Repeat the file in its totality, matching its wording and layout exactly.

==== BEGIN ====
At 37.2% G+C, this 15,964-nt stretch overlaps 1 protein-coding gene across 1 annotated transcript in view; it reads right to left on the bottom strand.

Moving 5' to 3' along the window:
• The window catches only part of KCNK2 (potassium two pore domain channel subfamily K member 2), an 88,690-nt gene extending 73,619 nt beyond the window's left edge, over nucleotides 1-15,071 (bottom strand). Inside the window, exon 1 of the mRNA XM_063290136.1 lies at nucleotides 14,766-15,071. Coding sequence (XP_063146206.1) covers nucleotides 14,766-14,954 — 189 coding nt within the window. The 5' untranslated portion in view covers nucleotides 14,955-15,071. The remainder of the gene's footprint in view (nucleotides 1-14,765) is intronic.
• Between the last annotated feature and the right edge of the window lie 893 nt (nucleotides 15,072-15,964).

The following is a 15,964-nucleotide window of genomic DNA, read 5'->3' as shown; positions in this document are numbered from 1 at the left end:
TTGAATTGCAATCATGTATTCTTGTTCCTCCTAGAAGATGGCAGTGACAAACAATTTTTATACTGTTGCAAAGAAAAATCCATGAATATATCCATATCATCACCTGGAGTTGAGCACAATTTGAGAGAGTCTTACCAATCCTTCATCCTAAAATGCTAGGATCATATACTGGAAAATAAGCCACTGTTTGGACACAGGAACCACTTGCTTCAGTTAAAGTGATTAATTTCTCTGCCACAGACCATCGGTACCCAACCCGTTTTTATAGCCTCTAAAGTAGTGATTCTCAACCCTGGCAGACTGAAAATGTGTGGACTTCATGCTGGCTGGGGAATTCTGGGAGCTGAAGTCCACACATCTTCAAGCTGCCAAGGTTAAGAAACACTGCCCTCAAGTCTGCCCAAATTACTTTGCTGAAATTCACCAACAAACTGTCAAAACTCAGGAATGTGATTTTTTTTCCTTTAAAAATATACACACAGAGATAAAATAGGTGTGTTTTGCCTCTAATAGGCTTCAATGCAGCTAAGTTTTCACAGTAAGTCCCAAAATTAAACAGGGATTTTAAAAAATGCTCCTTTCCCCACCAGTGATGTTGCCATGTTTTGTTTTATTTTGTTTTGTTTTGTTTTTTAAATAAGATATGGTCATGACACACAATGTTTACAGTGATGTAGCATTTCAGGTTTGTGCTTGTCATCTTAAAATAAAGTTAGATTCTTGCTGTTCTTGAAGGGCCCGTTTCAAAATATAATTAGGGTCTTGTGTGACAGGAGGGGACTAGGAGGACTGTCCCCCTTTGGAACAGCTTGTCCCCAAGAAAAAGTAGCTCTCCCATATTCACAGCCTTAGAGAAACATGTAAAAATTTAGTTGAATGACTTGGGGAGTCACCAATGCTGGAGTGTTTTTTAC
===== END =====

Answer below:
At 37.2% G+C, this 15,964-nt stretch overlaps 1 protein-coding gene across 1 annotated transcript in view; it reads right to left on the bottom strand.

Moving 5' to 3' along the window:
• The window catches only part of KCNK2 (potassium two pore domain channel subfamily K member 2), an 88,690-nt gene extending 73,619 nt beyond the window's left edge, over nucleotides 1-15,071 (bottom strand). Inside the window, exon 1 of the mRNA XM_063290136.1 lies at nucleotides 14,766-15,071. Coding sequence (XP_063146206.1) covers nucleotides 14,766-14,954 — 189 coding nt within the window. The 5' untranslated portion in view covers nucleotides 14,955-15,071. The remainder of the gene's footprint in view (nucleotides 1-14,765) is intronic.
• Between the last annotated feature and the right edge of the window lie 893 nt (nucleotides 15,072-15,964).

The following is a 15,964-nucleotide window of genomic DNA, read 5'->3' as shown; positions in this document are numbered from 1 at the left end:
TTGAATTGCAATCATGTATTCTTGTTCCTCCTAGAAGATGGCAGTGACAAACAATTTTTATACTGTTGCAAAGAAAAATCCATGAATATATCCATATCATCACCTGGAGTTGAGCACAATTTGAGAGAGTCTTACCAATCCTTCATCCTAAAATGCTAGGATCATATACTGGAAAATAAGCCACTGTTTGGACACAGGAACCACTTGCTTCAGTTAAAGTGATTAATTTCTCTGCCACAGACCATCGGTACCCAACCCGTTTTTATAGCCTCTAAAGTAGTGATTCTCAACCCTGGCAGACTGAAAATGTGTGGACTTCATGCTGGCTGGGGAATTCTGGGAGCTGAAGTCCACACATCTTCAAGCTGCCAAGGTTAAGAAACACTGCCCTCAAGTCTGCCCAAATTACTTTGCTGAAATTCACCAACAAACTGTCAAAACTCAGGAATGTGATTTTTTTTCCTTTAAAAATATACACACAGAGATAAAATAGGTGTGTTTTGCCTCTAATAGGCTTCAATGCAGCTAAGTTTTCACAGTAAGTCCCAAAATTAAACAGGGATTTTAAAAAATGCTCCTTTCCCCACCAGTGATGTTGCCATGTTTTGTTTTATTTTGTTTTGTTTTGTTTTTTAAATAAGATATGGTCATGACACACAATGTTTACAGTGATGTAGCATTTCAGGTTTGTGCTTGTCATCTTAAAATAAAGTTAGATTCTTGCTGTTCTTGAAGGGCCCGTTTCAAAATATAATTAGGGTCTTGTGTGACAGGAGGGGACTAGGAGGACTGTCCCCCTTTGGAACAGCTTGTCCCCAAGAAAAAGTAGCTCTCCCATATTCACAGCCTTAGAGAAACATGTAAAAATTTAGTTGAATGACTTGGGGAGTCACCAATGCTGGAGTGTTTTTTAC